Wednesday, May 31, 2017

Danis, Internet Celebrity, and Fake it Til' You Make it?

I've been watching the rise in visibility of Dilon Danis through primarily Instagram: I've seen the clips posted of post-match threats and arguments with the Danaher Death Squad guys, Gordon Ryan challenging basically the whole squad to a murderer's row one after another style match, winner take all, and the Marcelo-Danaher Peace accord, then to see his MMA debut with Bellator unveiled, to his ousting from Marcelo's with Mansher as well.
After a disappointing showing at the IBJJF Pans, and with his looming Bellator debut, he faced Jake Shields (training with, among others, the Danaher Death Squad under the tutelage of Danaher at Renzo Gracie Academy in NYC) at Submission Underground's most recent event and lost on ride time/taking longer to escape the the overtime positions.

It's been quite a wild ride for a guy who a few months before he was working wtih Conor McGregor was a virtual unknown outside of sport Jiu-Jitsu, an admittedly niche sport.
Danis was known to those of us who follow the big, well known name recognition academies, and was part of Marcelo's "Dream Team" of American black belts, Matheus Diniz and Mansher Khera alongside.

Enter Conor McGregor and his recruiting of Danis to work with him on his grappling acumen for the Diaz bout. It didn't take 20/20 vision to quickly spot the transformation in Danis's online persona. With each increase in likes, and access to notoriety, the persona amplified. Early on, I found it hard to fault the guy for doing what works. Sizzle sells well and so does flash. Years of doing Jiu-Jitsu and competing and training had done little for his public visibility, and arguably his bottom line financially. While I doubt he's raking in as much as he claims, I also find it hard to believe his connection to McGregor and his subsequent increased fandom/stardom didn't improve his monthly income be it directly or indirectly through sponsorships et cetera. The topic of notoriety and how it translates directly and indirectly into dollars and cents within the grappling-centric world is a topic for its own discussion at another time.

I was at work, bartending, with the Belllator card on one of our TV's and I look up and lo and behold, Dilon Danis is walking down the gangplank and his Bellator debut was announced. This was aired and shown on Cable TV. Say what you want about Bellator, but their formula has worked thus far and it has come a long way from its earliest incarnations. While Bellator semi-rebranded from its tournament-centered days, at current with Scott Coker at the helm it has found its MMA niche with a nice balance of freakshow fights (Kimbo vs DaDa and Chael vs Ortiz), its own legitimate B-Squad level champions, fading UFC stars/veterans, and cross promotions with organizations in Europe. Again, to laugh and scoff at Bellator's efforts would be to discredit a company that more often than not does in fact have its fingers on the pulse of what fans want to see, no matter how much purists want to decry it otherwise. It remains to be seen if PPVs are converted with their upcoming NYC show in late June.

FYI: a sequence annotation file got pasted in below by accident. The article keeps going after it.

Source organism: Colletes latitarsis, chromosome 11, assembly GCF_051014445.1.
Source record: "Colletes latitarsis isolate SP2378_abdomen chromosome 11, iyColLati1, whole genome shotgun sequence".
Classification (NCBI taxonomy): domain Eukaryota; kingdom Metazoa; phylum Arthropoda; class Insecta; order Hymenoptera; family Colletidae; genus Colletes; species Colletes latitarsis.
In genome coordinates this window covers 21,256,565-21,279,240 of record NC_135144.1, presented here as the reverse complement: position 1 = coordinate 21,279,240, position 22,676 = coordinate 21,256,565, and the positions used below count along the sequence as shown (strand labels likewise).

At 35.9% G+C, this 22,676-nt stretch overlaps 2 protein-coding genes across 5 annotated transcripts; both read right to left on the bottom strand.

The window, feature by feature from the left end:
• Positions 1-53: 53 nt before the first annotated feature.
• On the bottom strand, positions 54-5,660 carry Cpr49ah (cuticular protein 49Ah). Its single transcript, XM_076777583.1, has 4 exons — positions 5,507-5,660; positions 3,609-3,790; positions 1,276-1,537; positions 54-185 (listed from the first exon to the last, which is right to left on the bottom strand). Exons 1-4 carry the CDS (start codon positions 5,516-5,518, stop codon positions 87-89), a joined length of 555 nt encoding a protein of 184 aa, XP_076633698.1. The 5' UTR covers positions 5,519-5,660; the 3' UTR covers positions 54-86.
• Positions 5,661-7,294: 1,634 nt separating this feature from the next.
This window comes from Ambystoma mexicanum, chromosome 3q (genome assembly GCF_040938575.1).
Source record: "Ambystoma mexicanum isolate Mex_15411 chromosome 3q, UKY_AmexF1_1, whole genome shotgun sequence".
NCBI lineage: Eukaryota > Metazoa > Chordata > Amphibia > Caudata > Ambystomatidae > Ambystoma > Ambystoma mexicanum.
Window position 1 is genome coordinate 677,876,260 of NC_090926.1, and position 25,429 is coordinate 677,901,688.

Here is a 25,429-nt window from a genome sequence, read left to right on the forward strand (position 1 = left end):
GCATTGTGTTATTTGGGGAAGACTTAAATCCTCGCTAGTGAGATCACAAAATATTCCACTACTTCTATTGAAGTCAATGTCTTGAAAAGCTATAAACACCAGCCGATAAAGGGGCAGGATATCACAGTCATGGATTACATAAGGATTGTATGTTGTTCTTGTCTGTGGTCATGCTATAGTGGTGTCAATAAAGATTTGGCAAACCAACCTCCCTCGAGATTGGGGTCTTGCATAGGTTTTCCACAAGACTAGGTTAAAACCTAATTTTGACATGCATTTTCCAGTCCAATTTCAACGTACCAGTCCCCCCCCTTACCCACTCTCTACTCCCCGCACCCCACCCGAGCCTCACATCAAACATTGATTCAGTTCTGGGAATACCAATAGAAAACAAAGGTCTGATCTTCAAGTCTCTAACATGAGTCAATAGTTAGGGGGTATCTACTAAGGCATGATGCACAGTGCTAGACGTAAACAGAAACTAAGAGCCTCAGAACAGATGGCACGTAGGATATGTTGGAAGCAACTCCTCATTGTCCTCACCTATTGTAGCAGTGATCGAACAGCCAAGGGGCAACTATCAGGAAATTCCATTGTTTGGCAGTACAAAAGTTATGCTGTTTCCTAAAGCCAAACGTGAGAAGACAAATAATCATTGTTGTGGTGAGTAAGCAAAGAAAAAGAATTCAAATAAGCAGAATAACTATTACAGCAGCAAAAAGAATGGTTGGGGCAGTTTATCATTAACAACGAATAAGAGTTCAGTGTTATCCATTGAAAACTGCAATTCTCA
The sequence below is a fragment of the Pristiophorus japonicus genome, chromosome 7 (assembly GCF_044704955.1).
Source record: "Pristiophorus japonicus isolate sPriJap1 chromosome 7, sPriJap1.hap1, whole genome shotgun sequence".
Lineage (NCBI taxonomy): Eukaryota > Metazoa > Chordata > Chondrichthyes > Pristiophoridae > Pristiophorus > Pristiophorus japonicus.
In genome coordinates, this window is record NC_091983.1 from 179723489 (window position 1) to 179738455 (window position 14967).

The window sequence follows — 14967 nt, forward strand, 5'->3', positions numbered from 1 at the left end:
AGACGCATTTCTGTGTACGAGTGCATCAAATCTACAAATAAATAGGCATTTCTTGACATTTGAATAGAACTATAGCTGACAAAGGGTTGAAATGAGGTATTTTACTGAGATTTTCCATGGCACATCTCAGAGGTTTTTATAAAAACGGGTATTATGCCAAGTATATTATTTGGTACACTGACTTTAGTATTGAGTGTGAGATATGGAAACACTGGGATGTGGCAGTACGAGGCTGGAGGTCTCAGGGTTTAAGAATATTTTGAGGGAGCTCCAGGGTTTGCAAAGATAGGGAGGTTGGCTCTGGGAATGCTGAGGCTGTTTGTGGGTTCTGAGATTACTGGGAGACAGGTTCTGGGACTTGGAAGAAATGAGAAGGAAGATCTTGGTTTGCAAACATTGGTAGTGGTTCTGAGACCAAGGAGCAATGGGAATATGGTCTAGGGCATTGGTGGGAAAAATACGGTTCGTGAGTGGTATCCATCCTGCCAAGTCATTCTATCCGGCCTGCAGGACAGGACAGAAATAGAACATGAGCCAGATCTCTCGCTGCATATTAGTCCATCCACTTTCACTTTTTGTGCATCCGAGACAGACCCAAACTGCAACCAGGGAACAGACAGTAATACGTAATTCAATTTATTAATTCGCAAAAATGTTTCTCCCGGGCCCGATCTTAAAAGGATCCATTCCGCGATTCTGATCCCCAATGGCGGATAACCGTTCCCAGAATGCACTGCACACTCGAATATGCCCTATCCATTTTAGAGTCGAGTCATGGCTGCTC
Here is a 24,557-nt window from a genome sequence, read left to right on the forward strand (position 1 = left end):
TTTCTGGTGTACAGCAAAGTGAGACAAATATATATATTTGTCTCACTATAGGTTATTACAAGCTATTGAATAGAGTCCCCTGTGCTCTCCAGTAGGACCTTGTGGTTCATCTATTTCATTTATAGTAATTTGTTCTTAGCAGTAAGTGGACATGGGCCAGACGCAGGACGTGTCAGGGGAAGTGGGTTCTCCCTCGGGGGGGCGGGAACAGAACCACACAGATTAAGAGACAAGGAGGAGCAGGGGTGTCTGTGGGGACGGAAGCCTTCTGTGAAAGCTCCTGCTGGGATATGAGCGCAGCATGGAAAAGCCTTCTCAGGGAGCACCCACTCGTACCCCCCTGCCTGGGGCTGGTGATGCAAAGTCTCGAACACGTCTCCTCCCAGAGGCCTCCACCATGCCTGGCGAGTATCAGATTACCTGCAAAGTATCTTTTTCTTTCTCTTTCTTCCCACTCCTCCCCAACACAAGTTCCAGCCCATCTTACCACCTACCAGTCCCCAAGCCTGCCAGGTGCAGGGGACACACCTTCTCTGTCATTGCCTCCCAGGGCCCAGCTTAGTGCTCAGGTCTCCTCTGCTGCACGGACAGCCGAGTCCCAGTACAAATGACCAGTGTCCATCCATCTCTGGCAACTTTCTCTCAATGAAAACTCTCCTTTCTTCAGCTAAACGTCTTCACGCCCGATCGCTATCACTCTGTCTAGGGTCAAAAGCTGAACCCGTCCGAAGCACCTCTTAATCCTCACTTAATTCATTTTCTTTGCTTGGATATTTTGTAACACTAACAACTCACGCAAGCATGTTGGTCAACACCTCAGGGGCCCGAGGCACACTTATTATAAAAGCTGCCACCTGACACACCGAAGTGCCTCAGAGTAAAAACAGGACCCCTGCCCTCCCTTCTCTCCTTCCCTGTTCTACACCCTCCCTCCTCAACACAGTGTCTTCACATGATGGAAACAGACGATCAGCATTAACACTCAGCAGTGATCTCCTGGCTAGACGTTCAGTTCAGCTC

I doubt Danis will fare as well as he expects, because my own 2-3 amateur record tells me a couple things: training is simply not the same as winning fights, a seasoned pro is always tough when you're learning on the job as a professional with no amateur background, and above all else, Jiu-Jitsu acumen or other grappling style background  is no sure fire guarantee of MMA success (ask the countless jiujitsu practitioners, judoka, wrestlers, sambo guys et cetera).

What he has done, however, it parlay training with McGregor for a couple fights into a much, much larger stage and far more money than he would have made going the tried and true path of fight some amateur fights for a few years, turn pro, work his way up the regional circuit, then knock on Bellator, WSOF, or the UFC's door.

In a lot of ways it reminds me of the Brittney Spears Southpark episode (which also references the American fiction short story, the Lottery) that satirizes our perverse joy in watching the successfeul crunble and decay under the scrutiny of fame and success and all its accompanying trappings. At any rate, with a debut coming in relatively short order, in the meantime we'll have to settle for watching him perform at the Worlds this weekend and any other invitational Jiu-Jitsu matches along the way to his MMA debut. 

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